The Spark

“The emancipation of the working class will only be achieved by the working class itself.” — Karl Marx

Issue no. 778 — July 10 - 24, 2006

Editorial:
Growing medical care crisis
– and there’s no good reason for it

Jul 10, 2006

Forty-seven% of all workers in private industry were not covered by health insurance in 2005. That’s right, 47% – almost half – had no coverage whatsoever for their medical needs. This translates into 45 million people. And it’s rapidly getting worse. In 1990, only 25% working in private industry went without coverage.

Most of those who do have coverage pay through the nose for it: on average about $273 a month in premiums for a family – not counting deductibles on payments for services, co-pays on services, co-pays on prescription coverage, etc.

For the most part, regular federal, state and city workers maintain their coverage – but they, too, are paying more for it. Plus, government at every level has developed a clever way to dump their responsibilities: contract work. Governments hire contract workers, providing minimal or even no benefits whatsoever. No medical, no pension, no vacation – other than unpaid; no holiday pay even. Technically, according to government lawyers always on the lookout for a new scam to run, they’re not workers – they’re “independent contractors.” Self-employed business people – just like Bill Gates or Warren Buffett. With only a hundred billion or so difference in wealth!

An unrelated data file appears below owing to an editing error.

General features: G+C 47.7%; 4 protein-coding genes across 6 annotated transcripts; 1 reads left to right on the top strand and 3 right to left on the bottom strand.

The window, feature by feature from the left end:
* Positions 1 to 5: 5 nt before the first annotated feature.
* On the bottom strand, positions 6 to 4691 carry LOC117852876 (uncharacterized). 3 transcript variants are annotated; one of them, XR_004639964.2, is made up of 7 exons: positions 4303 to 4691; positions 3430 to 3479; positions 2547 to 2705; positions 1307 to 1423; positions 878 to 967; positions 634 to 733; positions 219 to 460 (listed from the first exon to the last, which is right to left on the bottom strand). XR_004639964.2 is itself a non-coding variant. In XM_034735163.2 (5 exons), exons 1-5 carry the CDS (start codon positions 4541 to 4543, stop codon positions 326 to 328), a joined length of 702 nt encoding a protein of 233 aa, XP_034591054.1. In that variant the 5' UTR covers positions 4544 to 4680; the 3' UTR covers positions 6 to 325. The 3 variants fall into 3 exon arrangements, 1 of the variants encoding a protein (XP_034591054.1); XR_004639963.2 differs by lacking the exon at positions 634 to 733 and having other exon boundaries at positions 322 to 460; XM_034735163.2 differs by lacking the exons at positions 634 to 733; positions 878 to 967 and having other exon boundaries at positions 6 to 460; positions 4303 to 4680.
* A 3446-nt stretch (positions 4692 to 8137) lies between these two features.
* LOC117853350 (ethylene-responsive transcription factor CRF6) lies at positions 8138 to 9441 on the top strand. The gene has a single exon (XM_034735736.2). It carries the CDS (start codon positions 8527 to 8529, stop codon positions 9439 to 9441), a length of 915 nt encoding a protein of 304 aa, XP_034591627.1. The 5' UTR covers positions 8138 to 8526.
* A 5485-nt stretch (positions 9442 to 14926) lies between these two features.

But, at least, there’s Medicare! Yes, and so what? The part of his or her income that the average retiree pays today for medical care is greater than what the elderly paid in the days before Medicare.

What’s the leading cause of bankruptcy today? Medical bills – including for many who had medical insurance, at least when their illness began. In just one year alone, 2001, a little more than two million people were driven into bankruptcy by medical bills.

The U.S. spends more than twice as much per person on medical care as any other country – but its population gets far less back for it. Less coverage – and much worse health. On almost every measure, the U.S. is far down the list of countries for its population’s health. Most of the problems come from not getting regular check-ups, not having a doctor who follows your health and advises you as you go along to change certain habits, not having the money to see someone when you are sick, etc. etc. etc.